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Researchers have been studying a promising option for male birth control, and we've learned a bit more about how regeneration works in hydras!

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Hank: If I asked you to picture birth control, what pops into your brain? The pill, the patch, IUDs, or maybe hormonal implants? But the thing is, all these options are for biosex females.

For biosex males, there’s really only condoms and vasectomies, where a surgeon shuts the vas deferens tubes that let sperm travel up and out from the testicles.

Even though there’s been a bit of research on safe, reversible male birth control, no product has ever made it out of the lab. And this week in the journal Basic and Clinical Andrology, a group of scientists announced that they've made some progress on a relatively new male contraceptive called Vasalgel.

Vasalgel is a sticky polymer gel that’s injected into the vas deferens tubes, physically blocking sperm so it can’t swim up and mix with the semen. Since semen is still being made, all the sex and fluid stuff works the same. But no sperm means no fertilization, and no pregnancy. It’s also designed to be a reversible contraceptive, so scientists can theoretically break down the gel and flush it out with a second injection of a sodium bicarbonate solution. Plain old baking soda!

Before trying this contraceptive on humans, scientists have been testing its safety and effectiveness in animals, like rats and rabbits, who are known for having lots of sex. And this new study involved injecting Vasalgel into 16 adult male rhesus monkeys at the California National Primate Research Center. They were generally healthy after the treatment and went back to their monkey lives, interacting and mating with fertile females when they were housed together. And even though some were continuously living with females for 2 entire years, not one fathered a baby!

Even with that 100% success rate, Vasalgel is a long way from being safe and ready to go in humans. Sixteen monkeys isn’t that big of a big study, and there were still some side-effects. During one monkey’s surgery, the gel wasn’t injected properly on one side, so the researchers ended up giving him a partial vasectomy.

Another developed a sperm granuloma, which is basically a lump of sperm outside the vas deferens that could become painful. But the researchers looked at other rhesus monkey health data they had collected, too, and found that sperm granulomas seemed to be more common in monkeys with vasectomies than in the group with Vasalgel. Finally, this particular study didn’t try flushing out the Vasalgel, so we still don’t know how reversible it is in primates.

So there’s still a ton more work to do before Vasalgel becomes a widespread birth control option, but it’s off to a promising start. Even though animal sex is interesting, all species reproduce in one way or another. You know what’s really weird though?

Regeneration. And hydra – the squishy tube-shaped freshwater animal, not the mythological sea serpent or Marvel villain – are really, really good at it. Even if you chop them into tiny, shapeless chunks of tissue, they can regrow in just two days – complete with tentacles, a mouth, and a sticky little foot. This superpower raises a bunch of questions, though, like: how can a chunk of tissue know how much to regrow where, without becoming a weird frankenblob with extra tentacles and triple-heads?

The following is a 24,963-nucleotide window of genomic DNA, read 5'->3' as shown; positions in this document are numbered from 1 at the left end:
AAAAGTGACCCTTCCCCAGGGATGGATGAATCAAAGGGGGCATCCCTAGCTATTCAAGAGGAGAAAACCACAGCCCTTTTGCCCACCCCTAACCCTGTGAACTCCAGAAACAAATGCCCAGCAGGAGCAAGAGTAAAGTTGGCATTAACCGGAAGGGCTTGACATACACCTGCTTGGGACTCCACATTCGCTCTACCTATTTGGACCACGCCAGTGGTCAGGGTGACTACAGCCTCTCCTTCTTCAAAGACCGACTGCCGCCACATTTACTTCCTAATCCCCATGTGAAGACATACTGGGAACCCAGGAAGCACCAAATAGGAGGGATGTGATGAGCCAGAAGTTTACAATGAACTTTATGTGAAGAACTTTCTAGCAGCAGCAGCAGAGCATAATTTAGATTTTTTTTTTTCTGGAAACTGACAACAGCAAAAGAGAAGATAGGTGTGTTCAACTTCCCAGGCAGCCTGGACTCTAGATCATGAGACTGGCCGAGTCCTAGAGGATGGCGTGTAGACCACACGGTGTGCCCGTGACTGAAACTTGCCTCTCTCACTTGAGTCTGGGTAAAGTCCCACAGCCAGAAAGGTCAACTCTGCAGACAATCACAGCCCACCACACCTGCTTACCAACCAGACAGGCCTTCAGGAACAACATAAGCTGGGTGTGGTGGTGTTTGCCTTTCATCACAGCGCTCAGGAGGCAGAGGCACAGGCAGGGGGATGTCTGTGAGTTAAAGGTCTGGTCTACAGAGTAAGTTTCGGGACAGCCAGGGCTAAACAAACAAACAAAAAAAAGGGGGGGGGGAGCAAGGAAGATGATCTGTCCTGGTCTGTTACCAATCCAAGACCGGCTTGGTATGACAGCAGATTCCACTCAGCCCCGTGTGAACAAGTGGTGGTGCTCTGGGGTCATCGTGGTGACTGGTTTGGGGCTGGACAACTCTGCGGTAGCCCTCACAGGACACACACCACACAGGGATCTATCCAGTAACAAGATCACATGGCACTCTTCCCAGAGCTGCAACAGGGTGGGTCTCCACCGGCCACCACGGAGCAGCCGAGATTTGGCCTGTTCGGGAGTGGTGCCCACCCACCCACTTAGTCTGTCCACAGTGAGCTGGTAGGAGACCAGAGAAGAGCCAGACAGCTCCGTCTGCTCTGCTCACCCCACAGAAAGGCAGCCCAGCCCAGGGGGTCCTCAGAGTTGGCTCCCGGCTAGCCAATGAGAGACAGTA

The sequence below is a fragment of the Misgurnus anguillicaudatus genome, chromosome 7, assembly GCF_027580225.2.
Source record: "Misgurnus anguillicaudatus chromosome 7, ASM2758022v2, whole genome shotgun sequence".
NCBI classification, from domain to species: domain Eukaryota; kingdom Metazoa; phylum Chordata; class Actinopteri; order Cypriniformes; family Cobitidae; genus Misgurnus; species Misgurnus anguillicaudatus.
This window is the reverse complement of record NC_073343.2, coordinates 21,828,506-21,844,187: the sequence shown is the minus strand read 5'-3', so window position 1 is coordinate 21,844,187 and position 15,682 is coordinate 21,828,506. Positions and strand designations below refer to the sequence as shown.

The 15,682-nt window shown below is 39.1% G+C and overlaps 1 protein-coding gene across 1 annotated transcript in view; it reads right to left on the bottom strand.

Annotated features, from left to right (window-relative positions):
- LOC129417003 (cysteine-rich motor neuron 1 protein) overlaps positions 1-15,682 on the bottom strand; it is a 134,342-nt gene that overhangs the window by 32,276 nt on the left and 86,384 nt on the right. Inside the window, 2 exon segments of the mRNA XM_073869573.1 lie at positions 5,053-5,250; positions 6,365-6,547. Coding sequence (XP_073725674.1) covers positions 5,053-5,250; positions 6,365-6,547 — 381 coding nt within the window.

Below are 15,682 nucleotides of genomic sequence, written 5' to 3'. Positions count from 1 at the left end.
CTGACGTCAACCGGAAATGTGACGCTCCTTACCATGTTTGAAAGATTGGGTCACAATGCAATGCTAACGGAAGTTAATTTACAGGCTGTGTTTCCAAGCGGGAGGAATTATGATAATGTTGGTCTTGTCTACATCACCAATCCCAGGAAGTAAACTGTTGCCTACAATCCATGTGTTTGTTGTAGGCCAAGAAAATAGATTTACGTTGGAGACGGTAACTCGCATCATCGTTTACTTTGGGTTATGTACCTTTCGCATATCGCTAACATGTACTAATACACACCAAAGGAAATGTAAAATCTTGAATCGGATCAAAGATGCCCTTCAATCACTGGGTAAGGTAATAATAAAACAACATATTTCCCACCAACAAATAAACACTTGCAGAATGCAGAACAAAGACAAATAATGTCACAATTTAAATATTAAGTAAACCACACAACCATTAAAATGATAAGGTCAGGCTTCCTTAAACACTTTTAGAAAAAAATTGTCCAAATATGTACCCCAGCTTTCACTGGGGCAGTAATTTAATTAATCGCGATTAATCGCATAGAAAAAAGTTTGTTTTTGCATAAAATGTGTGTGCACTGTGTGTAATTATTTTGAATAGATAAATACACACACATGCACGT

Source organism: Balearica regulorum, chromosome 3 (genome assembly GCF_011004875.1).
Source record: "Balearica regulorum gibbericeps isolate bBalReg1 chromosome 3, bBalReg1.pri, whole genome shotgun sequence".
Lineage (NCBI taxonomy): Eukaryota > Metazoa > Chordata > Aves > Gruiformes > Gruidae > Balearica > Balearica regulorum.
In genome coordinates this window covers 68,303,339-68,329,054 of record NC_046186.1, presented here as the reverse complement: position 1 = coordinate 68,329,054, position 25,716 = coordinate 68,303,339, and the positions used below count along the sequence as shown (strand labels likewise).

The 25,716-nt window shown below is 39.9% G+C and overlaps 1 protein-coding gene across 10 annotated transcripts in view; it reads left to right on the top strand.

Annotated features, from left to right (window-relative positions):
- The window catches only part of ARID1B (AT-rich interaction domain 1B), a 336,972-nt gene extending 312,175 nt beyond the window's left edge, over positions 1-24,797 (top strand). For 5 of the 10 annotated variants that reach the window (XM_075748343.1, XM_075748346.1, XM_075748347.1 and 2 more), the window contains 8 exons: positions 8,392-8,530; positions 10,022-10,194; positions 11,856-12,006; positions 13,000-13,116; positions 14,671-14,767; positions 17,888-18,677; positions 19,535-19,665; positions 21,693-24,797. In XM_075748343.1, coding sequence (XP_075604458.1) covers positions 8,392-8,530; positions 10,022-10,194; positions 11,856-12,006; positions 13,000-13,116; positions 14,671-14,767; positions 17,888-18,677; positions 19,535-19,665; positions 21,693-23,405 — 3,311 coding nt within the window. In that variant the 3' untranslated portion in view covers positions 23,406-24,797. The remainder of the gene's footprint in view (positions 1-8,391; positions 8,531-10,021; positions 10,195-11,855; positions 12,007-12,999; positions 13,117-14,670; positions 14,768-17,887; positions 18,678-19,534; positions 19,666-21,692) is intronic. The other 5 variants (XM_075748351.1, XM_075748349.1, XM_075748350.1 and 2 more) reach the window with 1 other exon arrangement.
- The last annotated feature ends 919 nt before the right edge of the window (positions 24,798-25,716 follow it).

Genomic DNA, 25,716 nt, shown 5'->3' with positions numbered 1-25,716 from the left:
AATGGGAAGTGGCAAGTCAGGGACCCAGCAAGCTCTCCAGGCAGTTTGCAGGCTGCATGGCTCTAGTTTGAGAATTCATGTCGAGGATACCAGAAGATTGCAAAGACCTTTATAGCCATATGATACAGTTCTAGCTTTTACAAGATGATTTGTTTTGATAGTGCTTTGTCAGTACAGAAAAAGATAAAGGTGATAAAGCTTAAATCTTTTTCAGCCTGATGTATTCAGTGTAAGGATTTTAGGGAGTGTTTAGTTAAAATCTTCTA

Well, researchers from the Israel Institute of Technology published a study in Cell Press this week, which looked at how important the tissue’s physical structure is for regeneration. Hydra have thin, parallel actomyosin fibers running throughout their body, like our muscle tissue.

They can contract these fibers to wiggle around, but it turns out that the alignment of these fibers is really important to help chopped-up tissue reform the right way. See, hydra bodies are really simple: one head and one foot lined up along a single body axis. And regeneration starts pretty simply too -- when a tissue chunk twists and folds into a hollow ball called a spheroid.

The alignment of actomyosin fibers in the spheroid lays out a structure that gets inherited throughout the new hydra’s body. So the researchers wanted to test how different tissue chunk shapes formed spheroids, and how that affects regeneration. Because it can get real bad, real quickly.

Square tissue chunks folded really well, because the actomyosin fibers were stable and aligned, and the outer edges were flexible and could follow those fibers’ lead. On the other hand, slices of hydra shaped like closed rings didn’t fold so well, and formed spheroids with different regions of actomyosin aligned in different ways. So these regenerated hydra were more deformed, and usually had multiple body axes – like two mouths and two feet.

Open rings did even worse – that extra cut made figuring out actomyosin alignment even trickier. But here’s the thing: when the researchers threaded thin platinum wires into these ring-shaped fragments, they were more likely to regenerate correctly, and do it faster – maybe because the actomyosin fibers had more of a guide.

This new research supports the idea that it’s not just chemical signals that matter in growth and development, because physical forces influence cells in lots of ways too. And even though hydra regeneration is a little more extreme, it’s similar to how we humans heal wounds and develop as embryos. So there’s a lot we can learn about ourselves from these squishy little tubes.

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Additionally, we have just launched a podcast that we would like you to be interested in if you are an adult person. Because it is just the scishow staff sitting around talking the way we normally talk, which can include some curse words. I’ll put a link in the description because we can’t say the name of the podcast on SciShow.